What led their colleagues to report the three men to the King? In a word – jealousy. In chapter 1 it says that the three were rising through the civil service, having passed their oral examinations. They were on the regular staff of advisors to the King. But they were foreigners. They were showing up the native Babylonians and their colleagues were jealous of them. Jealousy can kill physically or at least emotionally. Jealousy is the feeling of coldness and resentment, which sometimes stirs in the heart when another is praised – somebody with whom a man considered himself an equal or to whom he imagined himself to be superior. Jealousy is normally directed against those who are in a man’s immediate circle or those who just outstrip his best. Jealousy keeps a man silent when he hears people unfairly criticised. Jealousy makes a man glad when they stumble or fall. Jealousy is unmitigated misery. It is poison. In Acts ch 5 v 17 the Sadducees were violently jealous of the apostles. It was bad enough having Jesus there in their midst but after the death of Jesus these followers of Jesus were both young and poorly educated. They were able to do what the Sadducces could not do. Jealousy is a poison in society. And so the young men were reported to Nebuchadnezzar and they faced his punishment.

2. The second point is that the three men had made a prior commitment. They did not need time to think about their decision. They did not ask for time to consider the matter. They did not call a committee meeting to reach a majority decision. They did not need to attend a seminar on worshipping false gods. They did not need to call their pastor for advice. They knew that their life was on the line. There was no ignorance or misunderstanding on their part. They had allowed their brains to be washed by the Word of God and they knew with certainty that there was no question of bowing down to a false god or an idol. They knew right from wrong. v 18. Instantly they said: “Our God is able to deliver us from the fiery furnace. And if not.” They would still not bow to the statue. How should a believer respond to such a situation? Few have had to face such a difficult decision. What about their families and friends, if they died in the furnace? Today is the day of salvation. Today is the day when each believer has to make up his mind on certain issues. He never knows when the Devil will tempt him or put pressure on him to deny his faith in Jesus. In Mark ch 8 v 38 Jesus made the point: “Whoever is ashamed of me and of my words in this adulterous and sinful generation, of him will the Son of man also be ashamed, when He comes in the glory of His Father with the holy angels.” There is no question of misunderstanding these words of Jesus. Do not miss out on the mid-week Bible study or the Young Persons’ meeting.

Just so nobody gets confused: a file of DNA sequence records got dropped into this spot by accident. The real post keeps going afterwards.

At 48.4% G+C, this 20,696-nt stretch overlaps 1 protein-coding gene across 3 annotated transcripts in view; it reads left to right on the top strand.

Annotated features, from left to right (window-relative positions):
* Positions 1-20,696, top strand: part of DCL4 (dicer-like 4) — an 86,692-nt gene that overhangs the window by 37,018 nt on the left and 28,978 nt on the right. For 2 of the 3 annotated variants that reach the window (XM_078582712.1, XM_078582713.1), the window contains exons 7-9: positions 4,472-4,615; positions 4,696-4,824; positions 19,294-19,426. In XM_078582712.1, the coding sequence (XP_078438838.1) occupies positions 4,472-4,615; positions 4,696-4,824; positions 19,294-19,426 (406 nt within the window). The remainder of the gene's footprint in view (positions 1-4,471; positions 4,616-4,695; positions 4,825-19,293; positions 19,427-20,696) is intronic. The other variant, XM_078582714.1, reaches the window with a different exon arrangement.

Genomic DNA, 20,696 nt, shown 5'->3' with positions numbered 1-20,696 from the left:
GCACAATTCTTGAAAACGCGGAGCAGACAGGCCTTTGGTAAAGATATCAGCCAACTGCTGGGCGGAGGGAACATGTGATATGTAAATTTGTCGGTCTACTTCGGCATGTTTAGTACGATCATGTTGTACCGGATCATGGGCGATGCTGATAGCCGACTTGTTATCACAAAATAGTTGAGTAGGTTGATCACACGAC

The furnace was so hot that some of the soldiers died putting them into the fire. The soldiers went along with the King. They might have said that they were only obeying their orders. Down through history many people have sold their souls by obeying orders. The question confronting the soldiers was this: “Is it right to kill these men just because the King’s pride is offended?” Is it right for doctors to kill babies and throw them into the hospital incinerator, just because the law of the land says it is? Was it right for German soldiers to rob and kill Jewish men, women and children during World War II? Is it right for a believer to deceive customers in the firm just because his employer tells him to do so? Maybe he will lose his job, if he takes a stand and challenges the truth. In Acts ch 4 v 19 Peter and John healed a man. The religious leaders told them not to speak or teach in the name of Jesus. They replied in v 19. There are times to disobey the government of the land when the government passes laws contrary to the Word of God. Maybe a believer will have to say one day: “My God is able to provide work for me .. and if not, I will not cheat the customers.” Today there are believers all round the World in prison because they confirm in public their belief in Jesus. This happens today in Muslim lands when Christians refuse to bow the knee to Allah. People are imprisoned and even killed. The same enemy lies behind the cruelty.

Has each believer made a commitment to serve the Lord Jesus so that when faced with a real challenge he would not deny Him? This passage is asking just that question.